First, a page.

Is Vaping a cloudy concept for you? Fear not! Dr. Allison Heinly joins the show to share all you need to know about screening for vaping and e-cigarette use, nicotine replacement therapy, and e‐cigarette vaping‐associated lung injury. Take a listen – you’ll be mist-ified by all you learn!
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Dr. Allison Heinly is a pediatrician and Assistant Professor of Pediatrics at Hasbro Children’s Hospital. She is an excellent teacher and has been selected twice for the Dean’s Excellence in Teaching Award for the Alpert Medical School of Brown University. Her career interests are in medical education and tobacco cessation/vaping, a topic which she teaches us all about in this episode!
We don’t love using brand-names at the Cribsiders, but there’s no getting around this one: Juul is probably the most popular nicotine-containing product for teens today. It is a USB-style device that is easy to hide and vaporizes a “juice.” The “juice” includes water, flavoring, a humectant, and nicotine, particularly nicotine salt. The nicotine salt used is less irritating, but increases the addictive potential. Each Juul pod contains about 200 puffs, which is about the equivalent nicotine of a pack of cigarettes.
There are many flavors of vaping, like mango and creme-brule. Flavors make vaping more attractive to children. Flavors were banned by the FDA in 2020 in pod-based devices (like Juul), but are still allowed in disposable and reusable e-cigarettes. A notable exception to the flavor ban is menthol, which disproportionately affects communities of color (Delnevo, et al.; 2017)(Smiley et al., 2021). The FDA recently announced a plan to ban all menthol cigarettes and flavored cigars!
There are helpful checklists to screen for addiction out there, like the “Hooked on Nicotine” checklist and others. Some good questions to ask include:
There are first, second, and third-hand risks intrinsic to vaping, but the long-term health effects are not yet known. E-cigarette lithium batteries can explode and cause burns or death. Less than half a teaspoon of vaping liquid can be fatal to a toddler if ingested (Cameron et al., 2014).
Teens who vape have an increased risk for cough, wheezing, chronic bronchitis, and asthma exacerbations (National Academies of Sciences, Engineering and Medicine; 2018). This may be partly due to the inhalants in e-cigarettes and vaping devices, which include acrolein and formaldehyde (known cardiovascular toxins) and the heavy metals like tin, nickel, or lead from the coils used in many devices. We also don’t know how vaping affects the developing brain, especially with regards to mood and learning.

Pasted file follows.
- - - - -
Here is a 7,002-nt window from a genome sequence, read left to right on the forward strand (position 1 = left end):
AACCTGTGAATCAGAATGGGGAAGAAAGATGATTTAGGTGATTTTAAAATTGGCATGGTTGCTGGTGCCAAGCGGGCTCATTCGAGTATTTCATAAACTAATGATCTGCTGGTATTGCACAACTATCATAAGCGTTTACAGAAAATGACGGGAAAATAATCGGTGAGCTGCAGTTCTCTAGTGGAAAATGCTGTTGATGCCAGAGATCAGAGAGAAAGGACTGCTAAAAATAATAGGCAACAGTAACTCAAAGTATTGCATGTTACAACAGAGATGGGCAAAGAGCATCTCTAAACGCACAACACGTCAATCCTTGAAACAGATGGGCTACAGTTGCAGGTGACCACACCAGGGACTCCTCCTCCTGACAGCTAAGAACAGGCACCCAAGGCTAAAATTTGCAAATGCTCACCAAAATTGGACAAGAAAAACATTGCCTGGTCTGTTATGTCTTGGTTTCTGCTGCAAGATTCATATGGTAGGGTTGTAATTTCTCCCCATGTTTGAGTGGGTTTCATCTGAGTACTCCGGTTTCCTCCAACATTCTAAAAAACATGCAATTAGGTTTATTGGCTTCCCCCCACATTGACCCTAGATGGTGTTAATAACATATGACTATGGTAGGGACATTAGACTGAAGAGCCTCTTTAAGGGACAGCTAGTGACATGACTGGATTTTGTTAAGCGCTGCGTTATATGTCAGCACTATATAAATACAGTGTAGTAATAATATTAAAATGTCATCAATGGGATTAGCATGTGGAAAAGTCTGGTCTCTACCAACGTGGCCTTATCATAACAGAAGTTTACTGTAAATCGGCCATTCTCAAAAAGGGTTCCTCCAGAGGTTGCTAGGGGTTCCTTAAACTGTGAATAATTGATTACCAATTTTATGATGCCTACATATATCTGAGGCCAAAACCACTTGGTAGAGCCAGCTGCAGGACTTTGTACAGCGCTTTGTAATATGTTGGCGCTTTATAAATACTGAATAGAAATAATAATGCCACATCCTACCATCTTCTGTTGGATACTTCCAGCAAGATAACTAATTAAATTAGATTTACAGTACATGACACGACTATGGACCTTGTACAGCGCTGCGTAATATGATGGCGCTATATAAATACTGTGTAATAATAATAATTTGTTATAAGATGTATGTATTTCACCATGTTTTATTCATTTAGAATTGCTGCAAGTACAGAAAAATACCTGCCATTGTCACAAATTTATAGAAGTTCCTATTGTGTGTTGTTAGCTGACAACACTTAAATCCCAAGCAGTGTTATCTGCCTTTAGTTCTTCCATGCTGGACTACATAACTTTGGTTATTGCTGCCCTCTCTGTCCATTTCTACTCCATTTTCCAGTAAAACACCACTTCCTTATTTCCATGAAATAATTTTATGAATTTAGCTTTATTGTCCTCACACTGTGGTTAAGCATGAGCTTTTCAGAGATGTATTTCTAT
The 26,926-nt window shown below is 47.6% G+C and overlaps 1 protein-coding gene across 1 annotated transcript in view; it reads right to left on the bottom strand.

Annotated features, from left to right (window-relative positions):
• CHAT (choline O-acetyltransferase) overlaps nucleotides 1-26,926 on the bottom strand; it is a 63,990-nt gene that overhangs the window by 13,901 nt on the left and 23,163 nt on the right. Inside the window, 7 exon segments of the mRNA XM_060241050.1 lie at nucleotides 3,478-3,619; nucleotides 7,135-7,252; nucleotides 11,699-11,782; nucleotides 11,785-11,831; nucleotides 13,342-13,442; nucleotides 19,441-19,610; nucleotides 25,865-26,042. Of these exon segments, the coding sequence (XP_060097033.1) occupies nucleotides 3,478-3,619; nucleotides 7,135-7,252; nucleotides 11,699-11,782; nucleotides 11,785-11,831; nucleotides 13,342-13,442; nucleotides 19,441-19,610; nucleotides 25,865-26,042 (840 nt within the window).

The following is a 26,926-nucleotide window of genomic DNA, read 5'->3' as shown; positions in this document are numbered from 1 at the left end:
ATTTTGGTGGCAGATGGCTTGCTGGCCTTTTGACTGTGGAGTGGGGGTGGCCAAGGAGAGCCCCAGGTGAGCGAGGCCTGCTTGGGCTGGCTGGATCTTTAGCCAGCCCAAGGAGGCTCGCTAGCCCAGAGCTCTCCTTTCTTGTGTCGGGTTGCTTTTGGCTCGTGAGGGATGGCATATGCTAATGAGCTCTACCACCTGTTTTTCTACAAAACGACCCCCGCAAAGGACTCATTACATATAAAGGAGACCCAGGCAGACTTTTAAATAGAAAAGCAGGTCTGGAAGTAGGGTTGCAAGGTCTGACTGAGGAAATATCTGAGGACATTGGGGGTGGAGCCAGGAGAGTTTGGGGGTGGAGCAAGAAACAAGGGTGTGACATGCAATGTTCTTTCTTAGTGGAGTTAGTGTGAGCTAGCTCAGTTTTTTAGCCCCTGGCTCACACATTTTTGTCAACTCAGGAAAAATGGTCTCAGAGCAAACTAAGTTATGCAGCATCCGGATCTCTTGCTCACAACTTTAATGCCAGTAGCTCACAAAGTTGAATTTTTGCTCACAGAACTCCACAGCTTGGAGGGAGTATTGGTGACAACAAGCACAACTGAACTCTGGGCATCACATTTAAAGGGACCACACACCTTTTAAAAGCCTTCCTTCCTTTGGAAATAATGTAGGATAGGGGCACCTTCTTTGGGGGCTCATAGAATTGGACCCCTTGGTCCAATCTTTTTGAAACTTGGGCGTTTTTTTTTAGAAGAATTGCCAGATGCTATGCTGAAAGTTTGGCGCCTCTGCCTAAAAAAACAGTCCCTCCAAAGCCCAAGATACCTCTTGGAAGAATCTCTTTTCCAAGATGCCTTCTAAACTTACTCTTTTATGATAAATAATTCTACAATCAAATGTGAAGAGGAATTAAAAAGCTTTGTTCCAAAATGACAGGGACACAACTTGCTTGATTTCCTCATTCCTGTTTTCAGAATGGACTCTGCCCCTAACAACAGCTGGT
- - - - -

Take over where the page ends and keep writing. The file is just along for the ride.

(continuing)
Teens who vape are at risk for nicotine addiction, and the younger the addiction starts, the harder it is to quit down the road. Vaping increases the odds of children moving on to combustible (conventional) cigarettes 3.5-fold, as well as the risk of using marijuana (Soneji et al., 2017, Park et al., 2020).
Motivational interviewing has been shown to lead to future quit attempts (Catley et al., 2012)
Nicotine replacement therapy (NRT) is off-label for children; however, it is supported by the American Academy of Pediatrics (AAP) because it is safe and effective. It can take 2-4 months to quit effectively using NRT. NRT significantly increases quit rates in adults (Barua et al, 2018)
NRT is titrated based on how many cigarettes a patient smokes per day, however it is hard to tell how much nicotine is being used with vaping. 1 pod per day is equivalent to 1 pack per day (20 cigarettes). The Hooked on Nicotine Checklist can help differentiate between moderate and severe addictions.
For the PATCH:
For the GUM or LOZENGE :
Note that in adults, quitting smoking by vaping is not a proven technique, but is sometimes tried. However, vaping is NOT a recommended way to help teens quit traditional cigarettes and tobacco products.
Young people who use e-cigarettes were about 5x more likely to be diagnosed with COVID, but the link is unclear (Gaiha et al., 2020). We don’t have clear data on vaping, but smoking combustible cigarettes particularly increases the risk of severe COVID illness (Lowe et al., 2021).
EVALI can mimic the flu, COVID, bacterial pneumonia, and many other things. Make sure you’re asking about vaping when taking a history! There are a variety of presenting symptoms:
Not much, to be honest… but we do know a bit:
Listeners will understand how e-cigarette use affects young people and how to support quitting nicotine in all populations.
After listening to this episode listeners will be able to…
Dr. Heinly reports no relevant financial disclosures. The Cribsiders report no relevant financial disclosures.
Ward B, Kelly J, Heinly A, Masur S, Cruz M, Chiu C, Berk J. “De-mist-ifying Vaping”. The Cribsiders Pediatric Podcast. http://www.thecribsiders.com/ September 15, 2021
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